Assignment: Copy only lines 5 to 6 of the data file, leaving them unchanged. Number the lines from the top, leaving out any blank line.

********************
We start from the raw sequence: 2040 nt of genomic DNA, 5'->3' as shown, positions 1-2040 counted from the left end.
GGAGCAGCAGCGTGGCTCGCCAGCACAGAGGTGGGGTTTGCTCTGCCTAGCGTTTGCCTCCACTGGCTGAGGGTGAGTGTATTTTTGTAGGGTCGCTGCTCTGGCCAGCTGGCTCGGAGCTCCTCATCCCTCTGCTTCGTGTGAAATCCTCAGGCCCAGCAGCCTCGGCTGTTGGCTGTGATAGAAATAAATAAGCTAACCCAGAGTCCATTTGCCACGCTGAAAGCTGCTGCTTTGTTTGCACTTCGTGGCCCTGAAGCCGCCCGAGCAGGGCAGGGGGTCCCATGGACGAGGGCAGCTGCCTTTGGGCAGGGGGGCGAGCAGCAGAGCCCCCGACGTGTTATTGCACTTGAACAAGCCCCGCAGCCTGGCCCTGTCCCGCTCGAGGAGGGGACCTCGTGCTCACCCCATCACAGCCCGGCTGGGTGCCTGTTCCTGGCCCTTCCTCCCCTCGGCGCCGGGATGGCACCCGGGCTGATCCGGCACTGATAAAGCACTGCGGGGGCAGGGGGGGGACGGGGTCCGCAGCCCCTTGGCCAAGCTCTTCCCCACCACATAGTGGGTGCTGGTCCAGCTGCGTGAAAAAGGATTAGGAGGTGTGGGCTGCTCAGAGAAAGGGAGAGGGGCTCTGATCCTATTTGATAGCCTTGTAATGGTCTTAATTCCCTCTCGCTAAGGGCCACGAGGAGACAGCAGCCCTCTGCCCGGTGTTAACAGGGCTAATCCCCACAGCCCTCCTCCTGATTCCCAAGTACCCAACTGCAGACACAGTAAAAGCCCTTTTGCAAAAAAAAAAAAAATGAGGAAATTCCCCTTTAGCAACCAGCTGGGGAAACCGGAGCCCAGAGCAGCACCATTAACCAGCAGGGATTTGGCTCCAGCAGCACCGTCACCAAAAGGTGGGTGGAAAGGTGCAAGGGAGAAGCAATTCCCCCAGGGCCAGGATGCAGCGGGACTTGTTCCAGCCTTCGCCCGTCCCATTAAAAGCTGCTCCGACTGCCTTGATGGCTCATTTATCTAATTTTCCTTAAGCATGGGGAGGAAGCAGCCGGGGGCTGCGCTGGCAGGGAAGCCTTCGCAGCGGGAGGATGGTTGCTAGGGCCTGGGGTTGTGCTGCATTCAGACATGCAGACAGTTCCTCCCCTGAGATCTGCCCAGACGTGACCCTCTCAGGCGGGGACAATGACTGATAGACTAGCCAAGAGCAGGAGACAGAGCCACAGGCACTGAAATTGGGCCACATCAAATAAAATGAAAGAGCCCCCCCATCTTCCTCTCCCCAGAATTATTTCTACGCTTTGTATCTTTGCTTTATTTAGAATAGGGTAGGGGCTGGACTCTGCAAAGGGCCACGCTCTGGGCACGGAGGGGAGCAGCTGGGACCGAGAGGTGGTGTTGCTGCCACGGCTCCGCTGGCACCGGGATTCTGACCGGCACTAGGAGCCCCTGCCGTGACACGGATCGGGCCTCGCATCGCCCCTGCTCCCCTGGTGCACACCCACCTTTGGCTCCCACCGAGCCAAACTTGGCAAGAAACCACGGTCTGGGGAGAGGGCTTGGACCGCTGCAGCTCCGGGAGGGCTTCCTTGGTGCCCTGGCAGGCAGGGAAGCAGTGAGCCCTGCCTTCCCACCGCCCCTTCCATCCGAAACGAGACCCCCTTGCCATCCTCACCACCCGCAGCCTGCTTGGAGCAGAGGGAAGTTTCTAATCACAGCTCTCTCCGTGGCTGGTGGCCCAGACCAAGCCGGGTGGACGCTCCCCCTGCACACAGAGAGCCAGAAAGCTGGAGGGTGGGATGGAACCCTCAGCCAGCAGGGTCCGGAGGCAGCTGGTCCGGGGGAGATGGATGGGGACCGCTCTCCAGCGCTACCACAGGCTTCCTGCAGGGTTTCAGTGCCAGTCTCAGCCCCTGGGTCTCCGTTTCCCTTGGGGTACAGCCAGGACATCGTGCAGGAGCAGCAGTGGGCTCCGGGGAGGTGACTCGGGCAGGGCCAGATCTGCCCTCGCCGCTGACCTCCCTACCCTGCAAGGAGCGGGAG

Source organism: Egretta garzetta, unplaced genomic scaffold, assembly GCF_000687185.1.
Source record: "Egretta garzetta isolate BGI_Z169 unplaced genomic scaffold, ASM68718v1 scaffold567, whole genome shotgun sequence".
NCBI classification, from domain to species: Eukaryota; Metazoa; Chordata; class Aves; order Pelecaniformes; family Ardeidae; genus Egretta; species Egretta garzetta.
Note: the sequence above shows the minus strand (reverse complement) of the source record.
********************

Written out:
NCBI classification, from domain to species: Eukaryota; Metazoa; Chordata; class Aves; order Pelecaniformes; family Ardeidae; genus Egretta; species Egretta garzetta.
Note: the sequence above shows the minus strand (reverse complement) of the source record.